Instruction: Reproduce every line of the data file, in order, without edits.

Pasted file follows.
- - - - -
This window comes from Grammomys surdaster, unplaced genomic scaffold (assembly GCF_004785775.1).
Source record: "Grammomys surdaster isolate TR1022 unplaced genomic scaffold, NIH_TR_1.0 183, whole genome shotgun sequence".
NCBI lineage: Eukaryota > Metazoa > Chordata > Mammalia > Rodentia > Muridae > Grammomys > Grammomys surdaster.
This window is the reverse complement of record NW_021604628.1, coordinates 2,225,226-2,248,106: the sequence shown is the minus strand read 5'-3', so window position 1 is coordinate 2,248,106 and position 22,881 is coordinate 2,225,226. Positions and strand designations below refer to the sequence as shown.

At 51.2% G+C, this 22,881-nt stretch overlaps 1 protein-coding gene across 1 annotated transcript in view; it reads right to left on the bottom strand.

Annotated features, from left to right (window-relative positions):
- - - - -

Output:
This window comes from Grammomys surdaster, unplaced genomic scaffold (assembly GCF_004785775.1).
Source record: "Grammomys surdaster isolate TR1022 unplaced genomic scaffold, NIH_TR_1.0 183, whole genome shotgun sequence".
NCBI lineage: Eukaryota > Metazoa > Chordata > Mammalia > Rodentia > Muridae > Grammomys > Grammomys surdaster.
This window is the reverse complement of record NW_021604628.1, coordinates 2,225,226-2,248,106: the sequence shown is the minus strand read 5'-3', so window position 1 is coordinate 2,248,106 and position 22,881 is coordinate 2,225,226. Positions and strand designations below refer to the sequence as shown.

At 51.2% G+C, this 22,881-nt stretch overlaps 1 protein-coding gene across 1 annotated transcript in view; it reads right to left on the bottom strand.

Annotated features, from left to right (window-relative positions):